What Are The Advantages Of The Technique?

      Increasing stability requires a minimum pulling force of monofilament wire, which results in maintaining the cortical stability of drill holes and the lateral hinge. However, the smooth translocation of wire, without locking between the osteotomy site or the drill hole, results in decreased stress forces on osteotomy and minimizes surgical operating time.       More importantly, decreased surgical duration reduces the amount of anesthesia exposure to the patient in addition to decreasing tourniquet time. Moreover, the use of a suture retriever by a surgeon has the advantage of a greater margin of error in performing the cortical drill hole in that the cortical drill hole does not have to be parallel or congruent.       The use of a suture retriever is not limited to the above procedure. Utilizing a suture retriever, one could make other types of osteotomy fixations more efficiently. For example, surgeons could use a suture retriever for an Akin osteotomy to facilitate horizontal interosseous wire loop fixation through four cortical holes, which does not require an intact cortical hinge.7       Surgeons may utilize other types of fixation for base wedge osteotomies at the first ray. However, these fixations are time consuming and require more soft tissue dissection. A suture retriever could facilitate a less intensive dissection with base wedge osteotomies of the first ray, and allow a faster and easier procedure.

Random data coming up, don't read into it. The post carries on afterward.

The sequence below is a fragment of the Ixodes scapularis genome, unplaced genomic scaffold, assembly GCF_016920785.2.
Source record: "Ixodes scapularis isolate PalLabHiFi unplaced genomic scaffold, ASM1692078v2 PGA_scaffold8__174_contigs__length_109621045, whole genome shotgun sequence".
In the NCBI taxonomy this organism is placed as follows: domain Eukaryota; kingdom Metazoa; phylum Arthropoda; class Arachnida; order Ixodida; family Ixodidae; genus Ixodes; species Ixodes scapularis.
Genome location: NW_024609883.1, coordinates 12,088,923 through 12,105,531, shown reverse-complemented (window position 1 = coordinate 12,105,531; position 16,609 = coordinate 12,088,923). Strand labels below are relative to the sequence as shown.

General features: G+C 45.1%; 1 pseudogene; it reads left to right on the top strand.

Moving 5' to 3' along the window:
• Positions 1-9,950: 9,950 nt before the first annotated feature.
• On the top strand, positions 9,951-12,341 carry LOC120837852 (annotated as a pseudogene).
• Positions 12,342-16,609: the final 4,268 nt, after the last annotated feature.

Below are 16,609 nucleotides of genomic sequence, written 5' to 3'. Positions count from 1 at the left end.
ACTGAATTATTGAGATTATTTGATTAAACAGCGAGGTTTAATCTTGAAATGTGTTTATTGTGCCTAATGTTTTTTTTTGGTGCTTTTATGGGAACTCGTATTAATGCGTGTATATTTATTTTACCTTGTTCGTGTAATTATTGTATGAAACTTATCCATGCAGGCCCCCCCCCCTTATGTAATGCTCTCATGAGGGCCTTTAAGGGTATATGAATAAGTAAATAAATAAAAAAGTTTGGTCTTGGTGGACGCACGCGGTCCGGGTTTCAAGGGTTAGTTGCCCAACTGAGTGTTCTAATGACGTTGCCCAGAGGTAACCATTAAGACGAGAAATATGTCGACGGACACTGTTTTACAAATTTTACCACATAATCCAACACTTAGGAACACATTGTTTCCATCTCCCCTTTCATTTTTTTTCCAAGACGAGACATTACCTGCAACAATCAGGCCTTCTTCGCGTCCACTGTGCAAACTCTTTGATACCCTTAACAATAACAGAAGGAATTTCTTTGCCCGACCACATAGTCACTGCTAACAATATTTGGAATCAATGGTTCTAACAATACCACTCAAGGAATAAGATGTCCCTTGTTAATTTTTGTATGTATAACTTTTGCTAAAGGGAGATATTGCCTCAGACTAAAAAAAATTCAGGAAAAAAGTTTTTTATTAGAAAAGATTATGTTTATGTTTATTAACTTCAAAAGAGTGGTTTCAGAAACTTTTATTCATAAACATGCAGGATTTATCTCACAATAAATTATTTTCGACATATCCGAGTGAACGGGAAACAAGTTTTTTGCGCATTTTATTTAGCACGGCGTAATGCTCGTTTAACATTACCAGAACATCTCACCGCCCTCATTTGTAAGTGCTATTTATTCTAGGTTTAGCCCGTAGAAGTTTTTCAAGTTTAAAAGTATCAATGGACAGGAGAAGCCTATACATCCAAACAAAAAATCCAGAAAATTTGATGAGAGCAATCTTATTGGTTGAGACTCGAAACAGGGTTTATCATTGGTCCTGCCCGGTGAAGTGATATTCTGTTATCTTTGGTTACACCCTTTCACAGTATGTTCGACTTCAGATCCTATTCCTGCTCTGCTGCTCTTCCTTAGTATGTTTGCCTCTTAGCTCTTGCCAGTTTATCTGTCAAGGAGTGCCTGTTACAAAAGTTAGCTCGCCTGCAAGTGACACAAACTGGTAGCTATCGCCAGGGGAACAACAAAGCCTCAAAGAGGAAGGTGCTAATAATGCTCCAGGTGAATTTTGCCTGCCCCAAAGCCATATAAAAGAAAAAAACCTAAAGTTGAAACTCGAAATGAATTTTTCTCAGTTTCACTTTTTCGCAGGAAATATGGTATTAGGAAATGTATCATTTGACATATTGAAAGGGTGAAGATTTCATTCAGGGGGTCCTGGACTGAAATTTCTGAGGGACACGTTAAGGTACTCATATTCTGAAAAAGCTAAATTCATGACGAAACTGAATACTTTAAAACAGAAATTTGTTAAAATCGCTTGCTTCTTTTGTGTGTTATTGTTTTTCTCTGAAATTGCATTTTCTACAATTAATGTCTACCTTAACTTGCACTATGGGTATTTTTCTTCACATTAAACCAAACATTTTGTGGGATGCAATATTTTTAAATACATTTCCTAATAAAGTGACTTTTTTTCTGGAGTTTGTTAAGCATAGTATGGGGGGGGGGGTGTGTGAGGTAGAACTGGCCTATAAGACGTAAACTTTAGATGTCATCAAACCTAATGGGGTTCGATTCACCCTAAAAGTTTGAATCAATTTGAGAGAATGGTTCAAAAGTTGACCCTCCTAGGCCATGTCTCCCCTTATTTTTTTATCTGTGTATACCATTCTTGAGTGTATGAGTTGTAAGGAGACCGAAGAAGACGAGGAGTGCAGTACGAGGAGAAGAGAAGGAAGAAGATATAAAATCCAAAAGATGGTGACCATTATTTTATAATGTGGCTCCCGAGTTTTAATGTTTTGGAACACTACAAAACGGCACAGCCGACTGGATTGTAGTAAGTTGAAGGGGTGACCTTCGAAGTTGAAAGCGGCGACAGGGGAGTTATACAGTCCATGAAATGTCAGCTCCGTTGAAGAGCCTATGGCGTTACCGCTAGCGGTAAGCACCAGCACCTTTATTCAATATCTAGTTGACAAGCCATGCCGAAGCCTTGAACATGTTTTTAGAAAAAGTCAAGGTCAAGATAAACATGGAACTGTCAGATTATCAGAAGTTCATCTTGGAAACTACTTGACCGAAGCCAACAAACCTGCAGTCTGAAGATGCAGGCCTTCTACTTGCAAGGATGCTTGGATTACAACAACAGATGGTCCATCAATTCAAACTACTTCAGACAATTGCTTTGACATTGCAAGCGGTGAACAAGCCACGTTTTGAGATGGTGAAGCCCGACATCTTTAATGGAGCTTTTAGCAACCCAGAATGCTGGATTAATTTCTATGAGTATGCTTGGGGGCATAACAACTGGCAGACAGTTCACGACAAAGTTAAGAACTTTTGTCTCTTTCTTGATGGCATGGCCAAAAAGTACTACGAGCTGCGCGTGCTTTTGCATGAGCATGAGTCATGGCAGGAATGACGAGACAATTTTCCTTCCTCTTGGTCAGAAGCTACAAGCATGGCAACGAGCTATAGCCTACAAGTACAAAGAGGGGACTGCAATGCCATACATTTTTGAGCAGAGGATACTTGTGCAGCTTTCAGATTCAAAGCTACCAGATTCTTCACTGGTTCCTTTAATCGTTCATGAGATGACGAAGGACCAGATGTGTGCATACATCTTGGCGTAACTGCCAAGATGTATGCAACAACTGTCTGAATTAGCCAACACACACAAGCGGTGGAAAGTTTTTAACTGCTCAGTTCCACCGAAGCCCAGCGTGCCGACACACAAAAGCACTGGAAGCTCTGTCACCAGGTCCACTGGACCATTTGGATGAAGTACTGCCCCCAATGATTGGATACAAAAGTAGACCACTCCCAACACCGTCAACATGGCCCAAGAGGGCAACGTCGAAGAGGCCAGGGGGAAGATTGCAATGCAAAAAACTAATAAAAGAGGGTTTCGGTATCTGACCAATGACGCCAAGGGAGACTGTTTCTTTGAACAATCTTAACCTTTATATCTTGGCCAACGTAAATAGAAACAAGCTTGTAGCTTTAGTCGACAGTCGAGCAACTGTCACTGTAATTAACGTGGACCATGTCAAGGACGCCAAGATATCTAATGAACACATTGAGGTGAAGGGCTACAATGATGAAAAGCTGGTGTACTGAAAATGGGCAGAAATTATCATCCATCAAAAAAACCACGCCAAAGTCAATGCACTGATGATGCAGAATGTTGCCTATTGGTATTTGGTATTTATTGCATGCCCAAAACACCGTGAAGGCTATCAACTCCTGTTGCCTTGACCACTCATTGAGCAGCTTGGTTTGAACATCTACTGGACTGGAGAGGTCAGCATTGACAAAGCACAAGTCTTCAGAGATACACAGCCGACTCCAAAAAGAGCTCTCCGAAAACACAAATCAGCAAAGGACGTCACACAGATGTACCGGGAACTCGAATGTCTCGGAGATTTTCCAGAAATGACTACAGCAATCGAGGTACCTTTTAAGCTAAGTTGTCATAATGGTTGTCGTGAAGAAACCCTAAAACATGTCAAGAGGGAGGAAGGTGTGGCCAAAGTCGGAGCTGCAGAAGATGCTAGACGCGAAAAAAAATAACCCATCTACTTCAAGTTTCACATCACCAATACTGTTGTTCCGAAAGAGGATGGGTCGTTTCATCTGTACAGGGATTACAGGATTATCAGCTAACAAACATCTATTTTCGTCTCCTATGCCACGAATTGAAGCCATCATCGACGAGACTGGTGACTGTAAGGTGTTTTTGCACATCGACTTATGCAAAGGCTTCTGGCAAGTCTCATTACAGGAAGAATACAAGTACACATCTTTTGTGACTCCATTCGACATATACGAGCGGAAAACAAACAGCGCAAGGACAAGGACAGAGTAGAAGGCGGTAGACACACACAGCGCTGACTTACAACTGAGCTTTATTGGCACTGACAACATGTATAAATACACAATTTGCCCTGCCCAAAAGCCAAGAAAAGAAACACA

In Conclusion

      The focus of this article was to demonstrate the Weinert Modification Akin as a more efficient and practical method of applying monofilament wire fixation. Monofilament wire fixation has been utilized for many years with multiple practical applications.       However, its use requires a learning curve to become proficient and efficient. The suture retriever is a device that reduces that learning curve and allows a broader spectrum and ease of use for monofilament wire.       Dr. Weinert is the Chief of Podiatric Medicine and Surgery at Henry Ford Bi-County Hospital in Detroit, Mich.       Dr. Elkhalil is a resident at Henry Ford Wyandotte Hospital in Wyandotte, Mich.       Dr. Farah is a resident at Henry Ford Wyandotte Hospital in Wyandotte, Mich.       Dr. Burks is a Fellow of the American College of Foot and Ankle Surgeons, and is board certified in foot and ankle surgery. Dr. Burks practices in Little Rock, Ark.       Editor’s note: For related articles, see the August 2006 supplement “Techniques And Experiences In Foot And Ankle Surgery.”       Also visit the archives at www.podiatrytoday.com.
 

 

References:

1. Akin O. The treatment of hallux valgus: a new operative treatment and its result. Med Sentinel 33: 678, 1925.
2. Schwartz N, Hurley JP. Derotational akin Osteotomy: further modification. J Foot Surg 26: 419,1987.
3. Barouk LS. Osteotomies of the great toe. J Foot Surg 31:388, 1992.
4. Boberg A. Surgical procedure of the hallux, in comprehensive textbook of foot surgery, ed by ED McGlamry, AS Banks, MS Downey, P533, Williams & Wilkins, Baltimore, 1992.
5. Langford JH. ASIF Akin Osteotomy: a new method of fixation. JAPA 71: 390, 1981.
6. Levitsky DR, DiGilio J, Kander R, et. al. Rigid compression screw fixation of the first proximal phalanx osteotomy for hallux abducto valgus. J Foot Surg 21:65, 1982.
7. Schlefman SB. Akin Osteotomy with Horizontal Interosseous Wire-Loop Fixation. J Am Podiatr Med Assoc 89(4):1994-198, 1999.